UPDATED: Oh, it was a very merry Christmas for Amazon, yet somehow investors still found coal in their stockings.
Propelled by strong holiday sales, Amazon posted net income for the fourth quarter of $207 million, or 48 cents a share. That’s a 112 percent increase from the same period last year, when the Web’s largest retailer posted earnings of $98 million, or 23 cents a share.
Amazon’s earnings per share matched analysts’ consensus, according to polling from Thomson Financial.
“This quarter showed accelerated sales growth and record operating profits,” said Jeff Bezos, Amazon’s founder and CEO, in a statement. “In our view, these unusual financial results are driven by one thing: continuously improving the customer experience.”
Amazon reported total Q4 revenue of $5.67 billion, a 42 percent increase over last year’s haul during the same period. Quarterly revenue also shot past analysts’ consensus projection of $5.38 billion, as well as the high end of Amazon’s own guidance of $5.45 billion.
Looking ahead, Amazon is expecting first-quarter sales of between $3.95 billion and $4.15 billion, an increase of between 31 percent and 38 percent over the same period last year.
Investors’ consensus for Q1 gross revenue was $3.92 billion, well under the low end of Amazon’s guidance range.
Amazon finished the day up a fraction of a point to close at $74.21, but after the bell, shares fell more than 12 percent, despite reporting earnings that exceeded analyst expectations.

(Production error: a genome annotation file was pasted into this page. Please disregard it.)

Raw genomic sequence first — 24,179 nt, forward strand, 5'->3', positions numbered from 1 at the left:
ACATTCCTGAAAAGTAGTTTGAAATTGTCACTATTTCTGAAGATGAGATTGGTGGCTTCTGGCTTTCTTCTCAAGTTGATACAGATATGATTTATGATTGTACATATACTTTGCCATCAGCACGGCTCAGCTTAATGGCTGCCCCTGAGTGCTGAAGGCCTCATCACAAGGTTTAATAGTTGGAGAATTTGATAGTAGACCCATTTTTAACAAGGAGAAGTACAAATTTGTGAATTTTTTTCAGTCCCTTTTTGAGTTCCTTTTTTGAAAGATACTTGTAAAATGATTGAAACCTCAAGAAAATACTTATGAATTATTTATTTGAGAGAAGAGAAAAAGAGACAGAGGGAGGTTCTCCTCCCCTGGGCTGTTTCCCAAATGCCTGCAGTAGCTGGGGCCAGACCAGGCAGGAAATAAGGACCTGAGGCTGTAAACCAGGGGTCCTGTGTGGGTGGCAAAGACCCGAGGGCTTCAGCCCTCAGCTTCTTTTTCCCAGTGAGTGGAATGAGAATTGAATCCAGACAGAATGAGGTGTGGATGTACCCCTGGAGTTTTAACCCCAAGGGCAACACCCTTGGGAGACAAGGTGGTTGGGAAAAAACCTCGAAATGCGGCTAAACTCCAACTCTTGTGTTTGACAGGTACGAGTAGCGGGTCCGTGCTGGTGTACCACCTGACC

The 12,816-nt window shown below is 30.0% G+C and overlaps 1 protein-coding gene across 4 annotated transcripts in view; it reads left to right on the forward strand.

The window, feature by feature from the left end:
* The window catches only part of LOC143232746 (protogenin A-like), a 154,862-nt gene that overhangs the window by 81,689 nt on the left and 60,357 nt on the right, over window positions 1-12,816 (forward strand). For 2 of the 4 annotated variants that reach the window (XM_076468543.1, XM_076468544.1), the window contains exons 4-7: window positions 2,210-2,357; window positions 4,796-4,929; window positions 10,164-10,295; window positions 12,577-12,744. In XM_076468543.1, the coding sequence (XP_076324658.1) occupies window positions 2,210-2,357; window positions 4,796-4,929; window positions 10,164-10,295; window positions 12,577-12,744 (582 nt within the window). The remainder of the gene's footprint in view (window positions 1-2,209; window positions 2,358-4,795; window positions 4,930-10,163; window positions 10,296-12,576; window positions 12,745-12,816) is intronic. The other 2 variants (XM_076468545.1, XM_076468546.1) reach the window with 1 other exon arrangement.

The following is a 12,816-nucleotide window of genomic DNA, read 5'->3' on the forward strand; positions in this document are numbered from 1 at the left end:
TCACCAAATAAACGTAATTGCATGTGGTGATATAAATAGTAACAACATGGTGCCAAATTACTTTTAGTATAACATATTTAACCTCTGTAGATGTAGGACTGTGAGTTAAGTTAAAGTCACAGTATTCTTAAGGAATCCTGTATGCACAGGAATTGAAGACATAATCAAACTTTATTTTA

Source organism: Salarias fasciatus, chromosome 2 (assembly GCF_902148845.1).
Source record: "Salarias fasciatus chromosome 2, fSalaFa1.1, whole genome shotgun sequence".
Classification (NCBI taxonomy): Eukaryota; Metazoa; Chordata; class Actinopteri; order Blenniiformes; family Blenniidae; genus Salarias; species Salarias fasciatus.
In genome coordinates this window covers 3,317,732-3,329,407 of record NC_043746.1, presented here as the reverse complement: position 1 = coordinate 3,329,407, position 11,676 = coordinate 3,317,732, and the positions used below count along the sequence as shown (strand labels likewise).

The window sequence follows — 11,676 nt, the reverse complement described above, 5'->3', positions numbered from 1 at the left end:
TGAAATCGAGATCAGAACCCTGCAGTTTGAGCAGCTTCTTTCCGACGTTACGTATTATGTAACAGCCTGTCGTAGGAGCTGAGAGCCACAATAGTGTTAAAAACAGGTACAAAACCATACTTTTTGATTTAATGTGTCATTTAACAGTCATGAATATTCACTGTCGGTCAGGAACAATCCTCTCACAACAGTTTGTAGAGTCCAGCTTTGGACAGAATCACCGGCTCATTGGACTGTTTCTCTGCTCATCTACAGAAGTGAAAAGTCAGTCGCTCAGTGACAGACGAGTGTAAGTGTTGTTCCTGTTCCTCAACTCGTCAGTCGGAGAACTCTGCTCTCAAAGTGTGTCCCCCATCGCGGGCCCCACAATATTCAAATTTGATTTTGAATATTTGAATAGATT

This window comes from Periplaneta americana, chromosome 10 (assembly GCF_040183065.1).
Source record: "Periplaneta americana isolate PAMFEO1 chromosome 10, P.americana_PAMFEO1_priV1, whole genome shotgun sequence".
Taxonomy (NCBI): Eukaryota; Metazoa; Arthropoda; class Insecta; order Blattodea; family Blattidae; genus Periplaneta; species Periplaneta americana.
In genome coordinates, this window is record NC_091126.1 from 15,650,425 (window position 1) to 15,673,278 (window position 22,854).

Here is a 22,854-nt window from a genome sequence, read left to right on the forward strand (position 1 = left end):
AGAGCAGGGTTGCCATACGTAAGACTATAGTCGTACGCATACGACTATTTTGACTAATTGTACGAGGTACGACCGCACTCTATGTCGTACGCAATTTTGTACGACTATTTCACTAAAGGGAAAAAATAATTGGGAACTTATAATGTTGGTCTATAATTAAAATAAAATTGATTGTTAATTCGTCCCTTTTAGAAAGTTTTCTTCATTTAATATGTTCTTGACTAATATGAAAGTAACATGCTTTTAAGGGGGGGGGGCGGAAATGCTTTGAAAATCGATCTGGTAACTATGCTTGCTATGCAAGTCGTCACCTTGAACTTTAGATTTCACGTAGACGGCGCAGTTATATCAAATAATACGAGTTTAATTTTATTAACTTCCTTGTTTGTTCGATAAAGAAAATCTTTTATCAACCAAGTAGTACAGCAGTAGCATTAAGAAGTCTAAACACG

The after-hours sell-off may have been the result of a constricting margin. Despite more than doubling last year’s net earnings, Amazon’s fourth-quarter gross margin dropped to 20.6 percent from 21.3 percent in 2006.
Bezos deflected analysts’ questions about slipping margins by emphasizing that the company viewed its free cash flow as a better yardstick of the company’s health. In Q4, Amazon reported free cash flow of $1.18 billion, up 143 percent from the end of 2006.
Still, Bezos did say that he expects Amazon to be able to improve its margins. Buoyed by the strong sales, Amazon will have a favorable bargaining position with its vendors to allow it to reduce overhead.
Amazon experienced other mixed fortunes as well. Looking back on the quarter, the company hailed the success of its Kindle e-book reader, though Bezos acknowledged that demand outstripped supply, creating inventory shortages.
“On the manufacturing side, it’s causing us to scramble. We’re working very hard to address that,” Bezos said. “Our goal is to get to a situation where when you order a Kindle, we ship it immediately.”